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10 Best Colleges In Japan for International Students

Written by David on May 23, 2022

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Students who have the opportunity to study in another country have the potential to broaden their academic and professional horizons, improve their abilities, and make vital academic and professional contacts. Students who are interested in enhancing their cultural experiences while also excelling in their academic pursuits are flocking in growing numbers to Japan as a study abroad destination. If you are an international student who is interested in studying in a different country and are looking for potential study locations, Japan is a good place to study. Students from all over the world are able to travel to the nation because of its strong economy and advanced technology, which enables them to take advantage of the excellent standard of education offered there. Additionally, the Japanese people are known for their friendliness, the country offers a wide variety of delectable delicacies, and most importantly, it is a very secure environment for foreign students to pursue their education. The following is a list of some of the best universities in Japan that you might want to consider attending.

1. The University of Tokyo

The University of Tokyo, which is presently ranked 23rd in the world, was the first university established by the Japanese imperial family. It was founded in 1887 and is renowned for its academic excellence, having educated a wide range of notable alumni, including 15 of Japan’s 62 prime ministers and five astronauts.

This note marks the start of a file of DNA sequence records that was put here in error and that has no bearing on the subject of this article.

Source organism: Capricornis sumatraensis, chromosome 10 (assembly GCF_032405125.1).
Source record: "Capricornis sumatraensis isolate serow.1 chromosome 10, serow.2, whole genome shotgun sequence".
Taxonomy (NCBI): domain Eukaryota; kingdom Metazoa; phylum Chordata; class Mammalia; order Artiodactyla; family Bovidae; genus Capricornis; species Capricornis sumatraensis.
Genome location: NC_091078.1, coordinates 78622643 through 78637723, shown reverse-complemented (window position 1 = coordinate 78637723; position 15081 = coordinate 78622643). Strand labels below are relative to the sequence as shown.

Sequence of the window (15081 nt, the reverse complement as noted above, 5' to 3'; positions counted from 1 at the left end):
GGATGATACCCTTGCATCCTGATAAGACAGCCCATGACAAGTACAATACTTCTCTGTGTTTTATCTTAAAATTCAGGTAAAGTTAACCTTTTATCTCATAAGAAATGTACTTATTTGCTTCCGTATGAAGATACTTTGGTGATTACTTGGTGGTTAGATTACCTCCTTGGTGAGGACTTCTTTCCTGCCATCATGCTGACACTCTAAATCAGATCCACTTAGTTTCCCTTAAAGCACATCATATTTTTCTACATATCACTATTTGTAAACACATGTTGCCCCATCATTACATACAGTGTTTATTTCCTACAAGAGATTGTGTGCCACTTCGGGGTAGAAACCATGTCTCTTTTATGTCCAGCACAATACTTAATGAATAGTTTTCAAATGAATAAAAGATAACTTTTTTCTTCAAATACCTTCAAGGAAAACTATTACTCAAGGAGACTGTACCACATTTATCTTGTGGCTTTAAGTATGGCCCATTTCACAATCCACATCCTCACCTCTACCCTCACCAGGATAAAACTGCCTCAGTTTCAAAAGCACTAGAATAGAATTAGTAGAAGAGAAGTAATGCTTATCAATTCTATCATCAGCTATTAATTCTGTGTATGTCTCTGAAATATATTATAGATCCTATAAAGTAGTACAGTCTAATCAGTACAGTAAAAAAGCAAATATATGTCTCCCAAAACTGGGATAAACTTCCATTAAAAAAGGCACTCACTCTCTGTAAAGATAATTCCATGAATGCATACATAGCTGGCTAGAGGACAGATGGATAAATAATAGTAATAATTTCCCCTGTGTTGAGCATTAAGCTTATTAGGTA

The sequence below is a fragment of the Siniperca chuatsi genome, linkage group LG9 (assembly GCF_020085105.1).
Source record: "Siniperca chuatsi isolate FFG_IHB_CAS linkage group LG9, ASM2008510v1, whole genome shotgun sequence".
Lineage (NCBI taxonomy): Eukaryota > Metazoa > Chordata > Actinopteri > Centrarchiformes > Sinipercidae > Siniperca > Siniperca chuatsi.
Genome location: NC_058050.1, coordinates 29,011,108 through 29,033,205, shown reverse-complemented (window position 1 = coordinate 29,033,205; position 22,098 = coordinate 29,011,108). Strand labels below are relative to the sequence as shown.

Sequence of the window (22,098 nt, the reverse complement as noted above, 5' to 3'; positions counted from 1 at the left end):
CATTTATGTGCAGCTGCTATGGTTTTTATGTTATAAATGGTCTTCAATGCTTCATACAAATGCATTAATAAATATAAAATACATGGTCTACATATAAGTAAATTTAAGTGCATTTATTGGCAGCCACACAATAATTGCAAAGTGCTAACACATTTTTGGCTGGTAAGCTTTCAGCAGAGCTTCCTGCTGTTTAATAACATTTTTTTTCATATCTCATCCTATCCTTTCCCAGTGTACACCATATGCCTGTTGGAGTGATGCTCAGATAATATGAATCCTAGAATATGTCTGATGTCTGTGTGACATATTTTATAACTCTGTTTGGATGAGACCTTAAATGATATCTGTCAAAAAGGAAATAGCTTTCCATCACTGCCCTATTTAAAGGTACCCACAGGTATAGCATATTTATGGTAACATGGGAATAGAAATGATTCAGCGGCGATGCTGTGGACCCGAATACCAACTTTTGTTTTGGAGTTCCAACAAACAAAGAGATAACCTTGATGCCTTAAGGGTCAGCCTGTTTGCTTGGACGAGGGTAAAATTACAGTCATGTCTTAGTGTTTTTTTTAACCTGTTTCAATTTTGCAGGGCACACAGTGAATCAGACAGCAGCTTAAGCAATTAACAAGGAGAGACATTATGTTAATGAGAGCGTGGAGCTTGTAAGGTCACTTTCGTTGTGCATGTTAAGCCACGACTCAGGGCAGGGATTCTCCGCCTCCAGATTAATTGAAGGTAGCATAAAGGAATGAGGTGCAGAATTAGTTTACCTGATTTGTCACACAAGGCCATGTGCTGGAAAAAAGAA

Despite being the most highly ranked university in Japan, it ranks highly in all 10 indicators, with the highest scores in academic reputation, employer reputation and international research network. Hongo, Komaba, and Kashiwa are the three campuses that make up the University of Tokyo. In addition, University of Tokyo facilities can be found throughout Tokyo and Japan. The university’s main campus is located in Tokyo’s Hongo Bunkyo-ku on the historic Kaga Yashiki estate, which belonged to a powerful feudal lord of the city. The old estate’s landscaping from the seventeenth century has been preserved to provide open space and vegetation. Acclaimed Akamon (Red Gate) of the Kaga Estate dates from 1827 and has been deemed a “Important Cultural Property” by the Japanese Government. About 29,000 undergraduate and graduate students are enrolled at the University of Tokyo, which has over 4,000 faculty members. 2,269 international students and over 2,700 researchers from other countries visit the university each year for short and long-term research stays. The University of Tokyo is well-known for the caliber of its teachers and students, and many of its alumni have gone on to hold high positions in government, business, and academia since the university’s founding. Officially recognized higher education degrees, such as bachelor, master, and doctoral degrees, can be earned at the University of Tokyo (TODAI). For more information, please refer to the uniRank degree levels and subject areas matrix shown in the table below. Selective admissions based on entrance exams are the norm at this 143-year-old Japanese higher education institution. This Japanese university has an admissions rate of 0 to 10%, making it one of the most selective in the country. Students from all over the world are welcome to apply. TODAI also provides a library, sports facilities, study abroad and exchange programs, online courses and distance learning options, as well as administrative services for students.